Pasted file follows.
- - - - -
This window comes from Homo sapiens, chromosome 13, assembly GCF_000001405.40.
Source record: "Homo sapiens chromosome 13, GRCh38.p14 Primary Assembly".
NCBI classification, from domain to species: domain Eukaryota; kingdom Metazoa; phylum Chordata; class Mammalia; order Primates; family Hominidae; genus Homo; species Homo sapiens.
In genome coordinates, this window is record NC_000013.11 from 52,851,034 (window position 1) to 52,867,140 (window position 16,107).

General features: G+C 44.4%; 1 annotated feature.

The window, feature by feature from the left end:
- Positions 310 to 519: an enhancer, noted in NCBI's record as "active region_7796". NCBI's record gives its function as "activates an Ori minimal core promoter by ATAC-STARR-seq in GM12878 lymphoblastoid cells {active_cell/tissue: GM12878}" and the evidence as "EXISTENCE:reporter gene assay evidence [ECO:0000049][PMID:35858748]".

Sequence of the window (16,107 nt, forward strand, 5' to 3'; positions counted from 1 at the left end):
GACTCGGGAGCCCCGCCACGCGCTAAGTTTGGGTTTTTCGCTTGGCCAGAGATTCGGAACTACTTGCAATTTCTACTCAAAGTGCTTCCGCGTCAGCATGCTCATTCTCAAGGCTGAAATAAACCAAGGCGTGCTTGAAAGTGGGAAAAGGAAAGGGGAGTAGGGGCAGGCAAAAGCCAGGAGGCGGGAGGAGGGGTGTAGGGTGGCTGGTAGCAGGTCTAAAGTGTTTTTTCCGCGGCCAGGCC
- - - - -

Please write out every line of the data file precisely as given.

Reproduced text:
This window comes from Homo sapiens, chromosome 13, assembly GCF_000001405.40.
Source record: "Homo sapiens chromosome 13, GRCh38.p14 Primary Assembly".
NCBI classification, from domain to species: domain Eukaryota; kingdom Metazoa; phylum Chordata; class Mammalia; order Primates; family Hominidae; genus Homo; species Homo sapiens.
In genome coordinates, this window is record NC_000013.11 from 52,851,034 (window position 1) to 52,867,140 (window position 16,107).

General features: G+C 44.4%; 1 annotated feature.

The window, feature by feature from the left end:
- Positions 310 to 519: an enhancer, noted in NCBI's record as "active region_7796". NCBI's record gives its function as "activates an Ori minimal core promoter by ATAC-STARR-seq in GM12878 lymphoblastoid cells {active_cell/tissue: GM12878}" and the evidence as "EXISTENCE:reporter gene assay evidence [ECO:0000049][PMID:35858748]".

Sequence of the window (16,107 nt, forward strand, 5' to 3'; positions counted from 1 at the left end):
GACTCGGGAGCCCCGCCACGCGCTAAGTTTGGGTTTTTCGCTTGGCCAGAGATTCGGAACTACTTGCAATTTCTACTCAAAGTGCTTCCGCGTCAGCATGCTCATTCTCAAGGCTGAAATAAACCAAGGCGTGCTTGAAAGTGGGAAAAGGAAAGGGGAGTAGGGGCAGGCAAAAGCCAGGAGGCGGGAGGAGGGGTGTAGGGTGGCTGGTAGCAGGTCTAAAGTGTTTTTTCCGCGGCCAGGCC